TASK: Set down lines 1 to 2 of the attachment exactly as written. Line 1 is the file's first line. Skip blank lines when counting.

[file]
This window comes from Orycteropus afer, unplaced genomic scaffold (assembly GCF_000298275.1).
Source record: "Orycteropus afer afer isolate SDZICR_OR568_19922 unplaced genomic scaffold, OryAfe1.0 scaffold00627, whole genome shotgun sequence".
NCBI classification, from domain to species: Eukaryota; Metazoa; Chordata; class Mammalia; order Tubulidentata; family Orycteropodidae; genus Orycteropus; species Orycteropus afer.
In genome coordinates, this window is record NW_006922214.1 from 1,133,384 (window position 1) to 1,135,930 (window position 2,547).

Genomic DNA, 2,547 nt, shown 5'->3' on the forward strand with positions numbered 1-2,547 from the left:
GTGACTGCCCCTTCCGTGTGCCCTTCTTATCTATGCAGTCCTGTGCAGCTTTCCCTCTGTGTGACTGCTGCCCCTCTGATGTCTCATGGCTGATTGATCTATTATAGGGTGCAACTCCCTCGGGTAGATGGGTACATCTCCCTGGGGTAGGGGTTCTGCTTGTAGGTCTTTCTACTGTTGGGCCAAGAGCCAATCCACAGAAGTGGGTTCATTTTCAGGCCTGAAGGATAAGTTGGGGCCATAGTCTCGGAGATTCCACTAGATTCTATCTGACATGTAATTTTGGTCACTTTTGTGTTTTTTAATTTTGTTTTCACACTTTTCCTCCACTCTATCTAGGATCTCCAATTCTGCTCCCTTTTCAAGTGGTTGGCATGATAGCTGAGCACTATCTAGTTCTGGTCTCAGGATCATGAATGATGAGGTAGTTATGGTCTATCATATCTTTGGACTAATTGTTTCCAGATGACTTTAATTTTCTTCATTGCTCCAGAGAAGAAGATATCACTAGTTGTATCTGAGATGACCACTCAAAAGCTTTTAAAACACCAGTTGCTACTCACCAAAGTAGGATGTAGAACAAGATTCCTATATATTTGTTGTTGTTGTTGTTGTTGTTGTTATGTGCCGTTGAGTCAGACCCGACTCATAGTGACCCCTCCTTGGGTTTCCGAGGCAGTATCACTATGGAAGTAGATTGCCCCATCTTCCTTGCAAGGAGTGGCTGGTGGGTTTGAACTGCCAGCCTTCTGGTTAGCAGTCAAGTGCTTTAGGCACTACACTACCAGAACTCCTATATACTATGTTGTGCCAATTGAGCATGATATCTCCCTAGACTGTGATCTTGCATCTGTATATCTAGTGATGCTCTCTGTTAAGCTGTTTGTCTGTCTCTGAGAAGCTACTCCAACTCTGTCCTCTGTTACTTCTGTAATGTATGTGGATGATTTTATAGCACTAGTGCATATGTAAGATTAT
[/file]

This window comes from Orycteropus afer, unplaced genomic scaffold (assembly GCF_000298275.1).
Source record: "Orycteropus afer afer isolate SDZICR_OR568_19922 unplaced genomic scaffold, OryAfe1.0 scaffold00627, whole genome shotgun sequence".